Are you considering resigning from your current firm to join a new one? You probably have signed an employment agreement that restricts your ability to solicit your current clients to join you at the new firm.
Alternatively, if your current and prospective employers are parties to the Recruiting Protocol, there are certain procedures you must follow in order to enjoy the protection the Recruiting Protocol affords resigning brokers.
In either scenario, if you are considering leaving your current firm, you should consult an experienced securities employment attorney before doing so.
Two recent FINRA matters dealt with brokers who resigned the wrong way – and are paying the consequences for doing so. They probably did not consult an experienced securities employment attorney beforehand (certainly not one at this firm).
Christopher D. Stoddard joined Citigroup in the Boston area in 1996. Citi eventually morphed into Morgan Stanley and Stoddard remained there until 2016 when he joined Wells Fargo. His problem? After he resigned from Morgan Stanley, it was discovered that he had changed the telephone numbers and email addresses of four clients in the Morgan Stanley client management system. He apparently left an accurate client list, pursuant to the Recruiting Protocol, when he resigned. However, by changing the contact information for these clients (presumably his four largest), Morgan Stanley was delayed in contacting these customers after Stoddard’s resignation.
Wells Fargo discharged Stoddard for cause in September 2016 upon learning of his improper conduct. Wells Fargo reported the reason for his discharge on a U-5, which triggered a FINRA inquiry. He recently entered into a letter of acceptance, waiver and consent (“AWC”) with FINRA enforcement in which he agreed to a $5,000 fine and a 20-day suspension from the industry.
The basis of the FINRA regulatory action was that Stoddard’s deletion of the contact information caused Morgan Stanley’s books and records to be inaccurate. Furthermore, his actions violated the requirement of FINRA’s catchall Rule 2010 to observe “high standards of commercial honor.”
Stoddard is currently employed at Stifel Nicolaus.
This type of conduct, while not common, is also not unheard of, and was also the subject of a recent FINRA industry arbitration. In a claim filed in October 2015 Southwest Securities (now Hilltop Securities) alleged that five former brokers and a sales assistant destroyed 18,000 records on Southwest/Hilltop’s computer drives and in paper files prior to joining Stifel Nicolaus’ San Diego, CA office.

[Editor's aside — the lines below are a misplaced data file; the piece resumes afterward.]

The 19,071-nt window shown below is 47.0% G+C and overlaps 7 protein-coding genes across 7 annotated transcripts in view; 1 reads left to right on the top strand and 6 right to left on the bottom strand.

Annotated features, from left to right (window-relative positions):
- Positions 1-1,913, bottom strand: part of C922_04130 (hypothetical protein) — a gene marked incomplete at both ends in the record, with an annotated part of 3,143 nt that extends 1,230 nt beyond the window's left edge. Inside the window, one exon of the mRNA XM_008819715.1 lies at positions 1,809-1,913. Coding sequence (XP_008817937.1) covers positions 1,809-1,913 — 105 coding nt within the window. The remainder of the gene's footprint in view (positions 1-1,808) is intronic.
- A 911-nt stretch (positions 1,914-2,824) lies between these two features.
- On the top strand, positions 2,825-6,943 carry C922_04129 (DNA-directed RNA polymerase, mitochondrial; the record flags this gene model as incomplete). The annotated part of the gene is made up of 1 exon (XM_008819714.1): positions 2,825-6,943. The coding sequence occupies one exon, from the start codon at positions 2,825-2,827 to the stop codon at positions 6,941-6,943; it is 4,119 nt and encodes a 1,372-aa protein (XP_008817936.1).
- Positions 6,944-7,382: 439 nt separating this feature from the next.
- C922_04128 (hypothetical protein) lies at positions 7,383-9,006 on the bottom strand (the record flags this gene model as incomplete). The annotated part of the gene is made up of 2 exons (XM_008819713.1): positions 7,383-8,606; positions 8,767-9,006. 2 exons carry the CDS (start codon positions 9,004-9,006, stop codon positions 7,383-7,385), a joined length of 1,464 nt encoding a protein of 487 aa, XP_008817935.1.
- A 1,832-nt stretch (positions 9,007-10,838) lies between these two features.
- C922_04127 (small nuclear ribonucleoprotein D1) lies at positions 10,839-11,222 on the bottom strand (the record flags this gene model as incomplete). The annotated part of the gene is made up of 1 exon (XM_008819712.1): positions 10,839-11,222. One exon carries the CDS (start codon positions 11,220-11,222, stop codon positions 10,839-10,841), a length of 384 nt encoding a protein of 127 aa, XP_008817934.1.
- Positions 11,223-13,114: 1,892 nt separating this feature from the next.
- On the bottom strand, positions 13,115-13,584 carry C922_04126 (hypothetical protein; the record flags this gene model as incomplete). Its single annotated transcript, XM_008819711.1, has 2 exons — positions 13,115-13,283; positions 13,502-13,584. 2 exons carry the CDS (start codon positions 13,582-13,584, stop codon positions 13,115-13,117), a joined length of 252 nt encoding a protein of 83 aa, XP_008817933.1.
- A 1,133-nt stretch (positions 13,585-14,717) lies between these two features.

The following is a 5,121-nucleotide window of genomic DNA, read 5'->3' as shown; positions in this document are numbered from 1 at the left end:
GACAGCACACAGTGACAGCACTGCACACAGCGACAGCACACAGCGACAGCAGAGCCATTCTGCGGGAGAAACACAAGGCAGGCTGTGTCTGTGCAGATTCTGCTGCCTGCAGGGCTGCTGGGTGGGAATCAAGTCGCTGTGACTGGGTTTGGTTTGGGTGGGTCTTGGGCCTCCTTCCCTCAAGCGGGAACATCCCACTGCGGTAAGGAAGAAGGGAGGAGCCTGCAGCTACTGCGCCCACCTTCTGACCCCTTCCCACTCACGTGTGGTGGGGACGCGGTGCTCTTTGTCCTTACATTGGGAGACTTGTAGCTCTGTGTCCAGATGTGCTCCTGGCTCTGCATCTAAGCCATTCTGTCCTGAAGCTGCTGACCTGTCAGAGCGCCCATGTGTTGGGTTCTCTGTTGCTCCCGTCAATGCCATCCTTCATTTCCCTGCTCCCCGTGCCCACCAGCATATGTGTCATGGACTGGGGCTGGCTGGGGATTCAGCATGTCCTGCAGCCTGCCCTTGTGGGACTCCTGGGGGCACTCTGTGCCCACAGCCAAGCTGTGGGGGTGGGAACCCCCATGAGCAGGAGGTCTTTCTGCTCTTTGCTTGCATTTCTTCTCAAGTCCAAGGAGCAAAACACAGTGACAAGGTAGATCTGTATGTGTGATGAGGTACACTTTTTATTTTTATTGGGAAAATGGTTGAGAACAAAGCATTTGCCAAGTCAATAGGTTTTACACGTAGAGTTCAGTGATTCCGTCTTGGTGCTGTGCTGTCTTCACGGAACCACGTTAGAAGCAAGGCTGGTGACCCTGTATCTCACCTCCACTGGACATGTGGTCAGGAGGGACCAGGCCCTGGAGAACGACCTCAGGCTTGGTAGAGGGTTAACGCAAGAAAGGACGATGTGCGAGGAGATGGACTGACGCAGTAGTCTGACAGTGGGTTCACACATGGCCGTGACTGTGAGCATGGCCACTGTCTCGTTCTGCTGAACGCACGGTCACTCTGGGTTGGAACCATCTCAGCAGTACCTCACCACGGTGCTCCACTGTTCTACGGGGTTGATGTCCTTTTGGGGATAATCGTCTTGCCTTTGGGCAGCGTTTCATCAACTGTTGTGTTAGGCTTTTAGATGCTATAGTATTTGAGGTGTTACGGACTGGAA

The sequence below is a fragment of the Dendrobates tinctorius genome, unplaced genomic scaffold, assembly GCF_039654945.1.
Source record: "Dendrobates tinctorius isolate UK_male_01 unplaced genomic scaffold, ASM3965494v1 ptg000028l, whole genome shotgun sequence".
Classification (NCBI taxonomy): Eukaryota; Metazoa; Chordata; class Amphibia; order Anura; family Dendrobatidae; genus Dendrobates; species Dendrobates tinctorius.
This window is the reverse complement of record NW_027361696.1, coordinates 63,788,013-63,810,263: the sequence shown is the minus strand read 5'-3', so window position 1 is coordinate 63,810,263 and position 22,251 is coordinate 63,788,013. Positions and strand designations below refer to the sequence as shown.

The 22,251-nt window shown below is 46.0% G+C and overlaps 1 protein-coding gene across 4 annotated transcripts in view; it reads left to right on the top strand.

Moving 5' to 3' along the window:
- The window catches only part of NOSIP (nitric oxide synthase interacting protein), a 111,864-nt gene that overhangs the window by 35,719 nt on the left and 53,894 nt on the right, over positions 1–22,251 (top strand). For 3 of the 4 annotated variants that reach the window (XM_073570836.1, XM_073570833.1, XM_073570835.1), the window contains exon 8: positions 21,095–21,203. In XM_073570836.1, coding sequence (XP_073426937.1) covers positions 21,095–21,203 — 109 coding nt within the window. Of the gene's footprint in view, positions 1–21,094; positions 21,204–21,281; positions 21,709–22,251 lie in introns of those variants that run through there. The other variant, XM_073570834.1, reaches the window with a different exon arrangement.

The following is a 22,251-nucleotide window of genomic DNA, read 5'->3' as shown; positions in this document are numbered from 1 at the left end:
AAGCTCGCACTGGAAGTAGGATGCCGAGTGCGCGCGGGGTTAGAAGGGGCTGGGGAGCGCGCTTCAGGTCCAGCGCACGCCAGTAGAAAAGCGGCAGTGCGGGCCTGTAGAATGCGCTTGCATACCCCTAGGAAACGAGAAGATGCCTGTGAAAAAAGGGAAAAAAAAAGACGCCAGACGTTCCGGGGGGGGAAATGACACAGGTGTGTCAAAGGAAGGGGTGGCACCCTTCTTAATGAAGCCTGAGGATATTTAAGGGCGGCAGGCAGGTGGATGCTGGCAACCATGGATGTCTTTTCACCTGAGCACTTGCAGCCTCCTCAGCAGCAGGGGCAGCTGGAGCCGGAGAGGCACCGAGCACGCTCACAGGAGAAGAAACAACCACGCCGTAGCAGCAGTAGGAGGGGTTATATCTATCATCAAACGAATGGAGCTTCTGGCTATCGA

The claim named Stifel as a respondent, arguing that Stifel aided the individual brokers in their breach of a fiduciary duty owed to their former employer. It also alleged raiding against Stifel, claiming that the six brokers’ $2.5 million in combined production amounted to 30% of Southwest/Hilltop’s San Diego branch revenue.
The panel awarded a total $430,000 to Southwest/Hilltop against four of the brokers AND the sales assistant. The damages consisted of compensatory and punitive damages, attorneys’ fees and costs in varied amounts (a high of $190,000 against one broker, $25,000 against the sales assistant). The award against the individuals was not joint and several; they are only responsible for the specific amount awarded against them.
The claim was dismissed against Stifel.
Southwest/Hilltop requested damages of $18 million (including $11 million in punitive damages) at the conclusion of the hearing. The award was much lower than what Southwest/Hilltop sought; that may be of some comfort to the individuals. However, the claim was completely dismissed against Stifel and the conduct complained of occurred prior to them joining Stifel. Therefore, unless they come to an agreement with Stifel, the four brokers and the sales assistant are responsible for paying the amounts awarded against them.
An article discussing this case states that there may be a FINRA inquiry into the actions of the brokers (its hard to imagine that FINRA enforcement would not look at this matter, given that it alleges the destruction of 18,000 client records).
These matters highlight what can go wrong if a broker resigns in the wrong way. Having seen these types of cases before, we can tell you that the defense of “my clients didn’t want to be contacted by anyone at my former firm so I only did what they asked” will not carry the day for the departing broker. The clients’ phone numbers, email addresses, etc., in the firm’s data system are the firm’s records and they cannot be tampered with. If Stoddard was suspended for deleting the information of four clients, consider the regulatory exposure for the former Southwest/Hilltop brokers if, in fact, they deleted records of thousands of clients.
These matters highlight the necessity for a broker considering resignation from his firm to consult with an experienced securities employment attorney. The attorneys at Lubiner, Schmidt & Palumbo are here to advise a broker of the proper way to resign from his current employer to minimize any litigation or regulatory risk.